Rent Shop Volunteer Join

Q. Who is Mr. Smarty Plants?

A: There are those who suspect Wildflower Center volunteers are the culpable and capable culprits. Yet, others think staff members play some, albeit small, role. You can torture us with your plant questions, but we will never reveal the Green Guru's secret identity.

Help us grow by giving to the Plant Database Fund or by becoming a member

Did you know you can access the Native Plant Information Network with your web-enabled smartphone?

Share

Ask Mr. Smarty Plants

Ask Mr. Smarty Plants is a free service provided by the staff and volunteers at the Lady Bird Johnson Wildflower Center.

Search Smarty Plants
See a list of all Smarty Plants questions

Please forgive us, but Mr. Smarty Plants has been overwhelmed by a flood of mail and must take a break for awhile to catch up. We hope to be accepting new questions again soon. Thank you!

Need help with plant identification, visit the plant identification page.

 
rate this answer
Not Yet Rated

Wednesday - September 14, 2005

From: Elkhart, IN
Region: Midwest
Topic: Shrubs
Title: Texas Sage in Indiana
Answered by: Joe Marcus

QUESTION:

I was living in Texas and now I have moved to Indiana. I would love to have some Texas Sage here. is it possible?

ANSWER:

One of the problems with common names is that many are shared by more than one species of plant. I am going to surmise that the Texas Sage you're referring to is Leucophyllum frutescens, also known as Cenizo, Purple Sage, Texas Silverleaf and Texas Rangers. Leucophyllum frutescens is native to South Texas and will not survive the rainier, colder winters of Indiana.

Another Texas Sage, Salvia texana, is also a South Texas native and would suffer the same fate in Indiana as Leucophyllum frutescens.

Since you can't live in Texas for now, we would suggest that you look into native Indiana plant species for your garden there. You can find lots of information on Indiana plant species on the Native Plant Information Network. There, you can search our Native Plants Database by state and get a list and information on plants that are more adapted to your area.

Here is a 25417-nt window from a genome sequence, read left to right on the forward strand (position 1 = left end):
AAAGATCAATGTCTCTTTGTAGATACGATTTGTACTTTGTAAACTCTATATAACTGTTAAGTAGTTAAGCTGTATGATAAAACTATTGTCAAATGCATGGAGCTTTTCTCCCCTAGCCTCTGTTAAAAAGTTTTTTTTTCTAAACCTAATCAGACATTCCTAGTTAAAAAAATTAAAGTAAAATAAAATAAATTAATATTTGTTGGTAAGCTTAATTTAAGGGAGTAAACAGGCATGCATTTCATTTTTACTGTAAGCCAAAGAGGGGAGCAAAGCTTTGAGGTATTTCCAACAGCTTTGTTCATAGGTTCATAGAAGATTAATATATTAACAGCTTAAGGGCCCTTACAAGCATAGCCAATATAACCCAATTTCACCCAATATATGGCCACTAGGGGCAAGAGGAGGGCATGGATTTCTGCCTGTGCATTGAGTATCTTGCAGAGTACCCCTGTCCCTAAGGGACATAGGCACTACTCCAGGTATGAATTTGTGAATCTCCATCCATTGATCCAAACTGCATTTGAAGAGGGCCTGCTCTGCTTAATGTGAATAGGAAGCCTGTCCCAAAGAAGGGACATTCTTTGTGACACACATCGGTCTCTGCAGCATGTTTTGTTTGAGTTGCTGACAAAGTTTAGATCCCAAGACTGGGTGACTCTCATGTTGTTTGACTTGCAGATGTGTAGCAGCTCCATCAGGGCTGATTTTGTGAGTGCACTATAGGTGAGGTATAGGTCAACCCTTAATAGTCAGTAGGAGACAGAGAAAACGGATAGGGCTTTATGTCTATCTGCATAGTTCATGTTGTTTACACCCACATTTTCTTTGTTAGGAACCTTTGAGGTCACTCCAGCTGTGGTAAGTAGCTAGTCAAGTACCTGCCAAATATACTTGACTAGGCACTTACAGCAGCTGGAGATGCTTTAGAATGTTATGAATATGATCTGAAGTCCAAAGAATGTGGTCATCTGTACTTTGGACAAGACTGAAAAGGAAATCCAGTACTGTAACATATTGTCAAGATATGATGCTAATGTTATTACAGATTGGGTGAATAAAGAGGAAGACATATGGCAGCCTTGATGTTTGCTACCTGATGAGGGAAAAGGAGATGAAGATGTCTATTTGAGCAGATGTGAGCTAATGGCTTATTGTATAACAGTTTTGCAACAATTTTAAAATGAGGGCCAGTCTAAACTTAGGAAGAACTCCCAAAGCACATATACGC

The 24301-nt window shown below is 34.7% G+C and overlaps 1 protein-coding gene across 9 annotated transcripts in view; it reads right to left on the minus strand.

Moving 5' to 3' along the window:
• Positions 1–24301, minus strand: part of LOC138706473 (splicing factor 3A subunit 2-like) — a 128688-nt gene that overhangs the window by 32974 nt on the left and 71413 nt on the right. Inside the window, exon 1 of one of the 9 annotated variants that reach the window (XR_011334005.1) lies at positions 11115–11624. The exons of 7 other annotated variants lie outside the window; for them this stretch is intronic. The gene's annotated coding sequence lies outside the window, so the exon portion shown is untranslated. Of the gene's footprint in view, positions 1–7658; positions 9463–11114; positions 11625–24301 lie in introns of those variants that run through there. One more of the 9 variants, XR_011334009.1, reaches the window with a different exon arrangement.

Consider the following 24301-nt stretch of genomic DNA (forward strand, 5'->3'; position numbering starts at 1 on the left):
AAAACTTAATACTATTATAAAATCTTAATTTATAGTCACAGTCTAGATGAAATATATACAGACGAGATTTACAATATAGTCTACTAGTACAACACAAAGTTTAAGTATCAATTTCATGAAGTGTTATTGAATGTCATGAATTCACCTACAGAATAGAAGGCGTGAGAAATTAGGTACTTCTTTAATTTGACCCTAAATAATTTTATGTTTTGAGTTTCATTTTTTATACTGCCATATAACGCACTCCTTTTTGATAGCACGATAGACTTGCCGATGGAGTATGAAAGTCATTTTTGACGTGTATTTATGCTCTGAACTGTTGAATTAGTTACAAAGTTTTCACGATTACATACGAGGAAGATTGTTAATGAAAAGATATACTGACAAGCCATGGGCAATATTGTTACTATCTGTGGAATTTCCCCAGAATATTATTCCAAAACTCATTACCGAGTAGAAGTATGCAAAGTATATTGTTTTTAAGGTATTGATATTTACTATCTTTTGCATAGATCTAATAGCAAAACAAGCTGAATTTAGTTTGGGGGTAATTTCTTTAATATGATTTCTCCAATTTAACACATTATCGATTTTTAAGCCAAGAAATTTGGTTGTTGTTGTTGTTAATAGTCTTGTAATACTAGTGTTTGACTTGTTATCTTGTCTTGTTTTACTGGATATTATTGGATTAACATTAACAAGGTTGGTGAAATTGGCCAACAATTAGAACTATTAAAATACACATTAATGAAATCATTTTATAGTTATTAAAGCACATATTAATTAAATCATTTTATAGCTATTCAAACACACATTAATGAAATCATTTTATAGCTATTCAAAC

More Shrubs Questions

Evergreen shrubs native to North Georgia
March 26, 2007 - I am looking for native plants (shrubs) that will stay green during the winter in North Georgia. We are completing a xeriscape landscape plan as a demonstration site and have many native plants donate...
view the full question and answer

Replacing non-native boxwood in Austin
October 03, 2011 - I have a large maze garden, possibly boxwood, originally planted in the 1950's, in Austin, Texas. About 1/3 of it has died out, probably due to drought, heat and age. Should I attempt to replant ju...
view the full question and answer

Problems with non-native photinia in Austin
October 07, 2013 - Hi, I live in Cedar Park, TX (Austin Suburb)and have planted a number of Photinia shrubs in various areas of my property. All about 10 months old. The leaves are curling along their length on many...
view the full question and answer

Pruning a mock orange in Charleston WV
March 30, 2009 - How far back and when do I prune a "Mock Orange" in order to get it to bloom?
view the full question and answer

Plants for a sandy slope at a weekend cabin in central WI.
June 30, 2009 - I have a cabin in central Wisconsin where the soil is equivalent to a sandy beach. There are some areas that are nearly impossible to mow because of how steep the incline is. Could you recommend som...
view the full question and answer

Support the Wildflower Center by Donating Online or Becoming a Member today.